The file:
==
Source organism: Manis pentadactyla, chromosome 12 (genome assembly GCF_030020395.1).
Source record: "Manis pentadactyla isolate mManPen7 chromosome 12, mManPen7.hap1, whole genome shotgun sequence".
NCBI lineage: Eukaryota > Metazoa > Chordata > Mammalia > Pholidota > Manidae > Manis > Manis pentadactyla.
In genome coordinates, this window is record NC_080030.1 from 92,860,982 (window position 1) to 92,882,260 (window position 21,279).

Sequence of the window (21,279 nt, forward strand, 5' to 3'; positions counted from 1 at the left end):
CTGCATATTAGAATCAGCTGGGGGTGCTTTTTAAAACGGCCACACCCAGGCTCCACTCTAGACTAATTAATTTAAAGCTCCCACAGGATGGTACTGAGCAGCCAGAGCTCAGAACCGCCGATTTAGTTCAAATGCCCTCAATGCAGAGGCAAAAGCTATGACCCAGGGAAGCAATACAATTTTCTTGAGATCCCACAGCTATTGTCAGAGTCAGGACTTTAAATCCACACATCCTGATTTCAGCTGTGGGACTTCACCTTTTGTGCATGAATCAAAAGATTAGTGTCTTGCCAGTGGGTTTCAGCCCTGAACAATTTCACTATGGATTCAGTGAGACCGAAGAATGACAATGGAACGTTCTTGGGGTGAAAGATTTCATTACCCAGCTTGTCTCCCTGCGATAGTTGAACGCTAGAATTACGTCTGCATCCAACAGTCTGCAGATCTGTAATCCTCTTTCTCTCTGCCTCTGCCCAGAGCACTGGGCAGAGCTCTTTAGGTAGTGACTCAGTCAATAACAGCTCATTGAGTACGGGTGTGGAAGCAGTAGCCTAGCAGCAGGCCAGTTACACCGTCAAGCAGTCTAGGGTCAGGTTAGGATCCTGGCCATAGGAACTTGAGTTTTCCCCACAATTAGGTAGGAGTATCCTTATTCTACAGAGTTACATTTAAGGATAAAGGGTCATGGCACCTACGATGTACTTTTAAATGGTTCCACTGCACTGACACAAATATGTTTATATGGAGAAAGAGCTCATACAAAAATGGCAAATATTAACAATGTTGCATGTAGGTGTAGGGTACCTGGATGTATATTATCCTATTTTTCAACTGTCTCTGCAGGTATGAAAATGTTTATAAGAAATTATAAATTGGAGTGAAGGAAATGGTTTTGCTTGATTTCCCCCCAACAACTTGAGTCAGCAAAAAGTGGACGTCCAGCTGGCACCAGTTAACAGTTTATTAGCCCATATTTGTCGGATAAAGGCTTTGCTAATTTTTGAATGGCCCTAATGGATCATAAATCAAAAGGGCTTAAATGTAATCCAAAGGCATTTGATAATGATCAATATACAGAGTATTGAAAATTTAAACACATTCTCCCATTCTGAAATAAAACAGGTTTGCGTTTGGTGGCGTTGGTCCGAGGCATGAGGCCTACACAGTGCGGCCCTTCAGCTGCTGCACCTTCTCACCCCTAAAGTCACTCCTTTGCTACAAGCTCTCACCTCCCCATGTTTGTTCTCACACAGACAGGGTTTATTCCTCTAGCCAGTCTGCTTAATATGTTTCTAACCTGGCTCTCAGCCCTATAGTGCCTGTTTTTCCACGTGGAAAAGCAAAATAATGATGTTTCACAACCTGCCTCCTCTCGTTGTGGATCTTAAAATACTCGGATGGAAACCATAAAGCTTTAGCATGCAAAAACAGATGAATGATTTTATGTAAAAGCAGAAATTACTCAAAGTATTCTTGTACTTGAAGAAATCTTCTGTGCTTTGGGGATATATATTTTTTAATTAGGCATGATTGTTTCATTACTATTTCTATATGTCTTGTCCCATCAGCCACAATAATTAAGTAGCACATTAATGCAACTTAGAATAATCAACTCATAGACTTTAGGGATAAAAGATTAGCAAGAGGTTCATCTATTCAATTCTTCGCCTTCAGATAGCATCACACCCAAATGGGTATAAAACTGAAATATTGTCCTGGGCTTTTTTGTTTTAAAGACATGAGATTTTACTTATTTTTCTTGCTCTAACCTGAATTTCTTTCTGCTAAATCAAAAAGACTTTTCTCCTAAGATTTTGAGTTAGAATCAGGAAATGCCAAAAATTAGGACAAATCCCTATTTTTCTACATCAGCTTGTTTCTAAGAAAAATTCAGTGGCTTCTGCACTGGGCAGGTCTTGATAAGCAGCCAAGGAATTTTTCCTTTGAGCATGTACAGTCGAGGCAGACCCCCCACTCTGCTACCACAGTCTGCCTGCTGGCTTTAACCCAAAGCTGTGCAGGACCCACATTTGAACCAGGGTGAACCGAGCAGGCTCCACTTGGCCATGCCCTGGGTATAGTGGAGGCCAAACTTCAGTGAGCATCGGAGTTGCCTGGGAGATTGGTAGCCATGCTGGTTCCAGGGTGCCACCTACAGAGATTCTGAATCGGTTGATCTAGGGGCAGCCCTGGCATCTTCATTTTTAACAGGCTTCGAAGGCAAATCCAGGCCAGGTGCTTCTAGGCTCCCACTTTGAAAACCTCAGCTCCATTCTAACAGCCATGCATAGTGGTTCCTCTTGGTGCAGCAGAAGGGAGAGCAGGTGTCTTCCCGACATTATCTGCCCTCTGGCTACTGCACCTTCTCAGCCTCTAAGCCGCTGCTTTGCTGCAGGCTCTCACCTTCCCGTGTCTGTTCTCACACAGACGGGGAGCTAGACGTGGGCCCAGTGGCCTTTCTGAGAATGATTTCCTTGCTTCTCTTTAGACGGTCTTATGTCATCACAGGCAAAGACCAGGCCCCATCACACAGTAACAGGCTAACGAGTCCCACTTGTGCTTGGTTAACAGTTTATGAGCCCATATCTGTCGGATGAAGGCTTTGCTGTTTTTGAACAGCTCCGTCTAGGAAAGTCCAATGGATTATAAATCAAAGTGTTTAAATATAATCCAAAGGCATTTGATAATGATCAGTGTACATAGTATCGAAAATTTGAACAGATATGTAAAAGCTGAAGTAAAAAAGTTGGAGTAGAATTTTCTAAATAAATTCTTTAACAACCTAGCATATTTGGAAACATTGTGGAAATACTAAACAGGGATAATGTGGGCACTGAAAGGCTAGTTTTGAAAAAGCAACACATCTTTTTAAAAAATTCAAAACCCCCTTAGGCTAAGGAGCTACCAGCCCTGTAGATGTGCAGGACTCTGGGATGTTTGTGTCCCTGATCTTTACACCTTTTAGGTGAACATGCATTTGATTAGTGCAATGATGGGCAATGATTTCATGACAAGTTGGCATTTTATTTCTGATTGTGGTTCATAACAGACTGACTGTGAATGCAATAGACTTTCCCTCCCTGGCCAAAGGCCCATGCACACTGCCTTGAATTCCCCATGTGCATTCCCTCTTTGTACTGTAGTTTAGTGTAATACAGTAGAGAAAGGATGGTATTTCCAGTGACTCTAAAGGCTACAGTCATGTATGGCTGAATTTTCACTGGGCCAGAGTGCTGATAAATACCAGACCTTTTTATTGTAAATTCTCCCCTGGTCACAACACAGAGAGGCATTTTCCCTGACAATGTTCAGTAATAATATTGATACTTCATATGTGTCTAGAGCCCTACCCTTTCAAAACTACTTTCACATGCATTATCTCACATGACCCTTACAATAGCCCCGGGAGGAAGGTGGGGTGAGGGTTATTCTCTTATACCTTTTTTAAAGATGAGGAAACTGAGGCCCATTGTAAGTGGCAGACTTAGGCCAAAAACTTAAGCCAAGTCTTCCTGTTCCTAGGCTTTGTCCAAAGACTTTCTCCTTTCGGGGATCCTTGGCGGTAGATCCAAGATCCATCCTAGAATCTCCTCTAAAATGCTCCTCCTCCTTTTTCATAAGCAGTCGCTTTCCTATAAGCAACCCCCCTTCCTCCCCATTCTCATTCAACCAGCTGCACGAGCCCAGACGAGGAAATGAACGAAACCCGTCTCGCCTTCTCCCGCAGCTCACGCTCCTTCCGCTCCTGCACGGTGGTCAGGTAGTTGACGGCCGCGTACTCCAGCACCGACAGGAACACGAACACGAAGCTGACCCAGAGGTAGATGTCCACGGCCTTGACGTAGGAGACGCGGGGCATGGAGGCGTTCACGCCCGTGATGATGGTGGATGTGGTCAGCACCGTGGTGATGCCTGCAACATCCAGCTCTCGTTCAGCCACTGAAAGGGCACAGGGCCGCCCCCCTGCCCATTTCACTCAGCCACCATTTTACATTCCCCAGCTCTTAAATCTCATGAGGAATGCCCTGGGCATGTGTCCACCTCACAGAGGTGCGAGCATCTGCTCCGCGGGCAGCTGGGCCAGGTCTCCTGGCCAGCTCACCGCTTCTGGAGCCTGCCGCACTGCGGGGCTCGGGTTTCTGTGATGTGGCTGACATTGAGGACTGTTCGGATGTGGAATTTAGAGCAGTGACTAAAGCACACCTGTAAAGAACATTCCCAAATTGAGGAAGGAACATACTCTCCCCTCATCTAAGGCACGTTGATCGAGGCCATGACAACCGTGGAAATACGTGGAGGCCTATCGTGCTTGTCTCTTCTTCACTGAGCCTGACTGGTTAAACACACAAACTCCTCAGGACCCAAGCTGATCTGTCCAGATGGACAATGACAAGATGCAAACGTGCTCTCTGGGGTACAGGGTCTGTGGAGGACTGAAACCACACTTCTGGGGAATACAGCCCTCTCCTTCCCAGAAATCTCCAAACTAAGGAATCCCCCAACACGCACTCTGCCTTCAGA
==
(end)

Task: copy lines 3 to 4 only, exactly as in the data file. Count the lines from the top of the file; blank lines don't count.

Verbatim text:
NCBI lineage: Eukaryota > Metazoa > Chordata > Mammalia > Pholidota > Manidae > Manis > Manis pentadactyla.
In genome coordinates, this window is record NC_080030.1 from 92,860,982 (window position 1) to 92,882,260 (window position 21,279).